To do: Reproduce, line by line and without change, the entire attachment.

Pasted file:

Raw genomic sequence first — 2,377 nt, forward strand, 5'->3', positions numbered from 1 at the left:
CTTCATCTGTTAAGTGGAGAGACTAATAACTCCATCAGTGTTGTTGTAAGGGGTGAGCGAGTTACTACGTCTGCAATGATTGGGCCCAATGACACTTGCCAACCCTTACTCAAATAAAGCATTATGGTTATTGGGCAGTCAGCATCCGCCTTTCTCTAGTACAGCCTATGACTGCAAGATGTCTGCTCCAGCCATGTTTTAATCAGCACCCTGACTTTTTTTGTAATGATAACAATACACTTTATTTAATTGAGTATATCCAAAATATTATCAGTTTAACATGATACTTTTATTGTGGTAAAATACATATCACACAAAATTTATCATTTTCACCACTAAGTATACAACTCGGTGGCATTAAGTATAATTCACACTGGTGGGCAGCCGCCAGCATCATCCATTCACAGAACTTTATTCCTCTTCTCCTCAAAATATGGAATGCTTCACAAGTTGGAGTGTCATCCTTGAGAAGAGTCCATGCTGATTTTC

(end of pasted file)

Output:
Raw genomic sequence first — 2,377 nt, forward strand, 5'->3', positions numbered from 1 at the left:
CTTCATCTGTTAAGTGGAGAGACTAATAACTCCATCAGTGTTGTTGTAAGGGGTGAGCGAGTTACTACGTCTGCAATGATTGGGCCCAATGACACTTGCCAACCCTTACTCAAATAAAGCATTATGGTTATTGGGCAGTCAGCATCCGCCTTTCTCTAGTACAGCCTATGACTGCAAGATGTCTGCTCCAGCCATGTTTTAATCAGCACCCTGACTTTTTTTGTAATGATAACAATACACTTTATTTAATTGAGTATATCCAAAATATTATCAGTTTAACATGATACTTTTATTGTGGTAAAATACATATCACACAAAATTTATCATTTTCACCACTAAGTATACAACTCGGTGGCATTAAGTATAATTCACACTGGTGGGCAGCCGCCAGCATCATCCATTCACAGAACTTTATTCCTCTTCTCCTCAAAATATGGAATGCTTCACAAGTTGGAGTGTCATCCTTGAGAAGAGTCCATGCTGATTTTC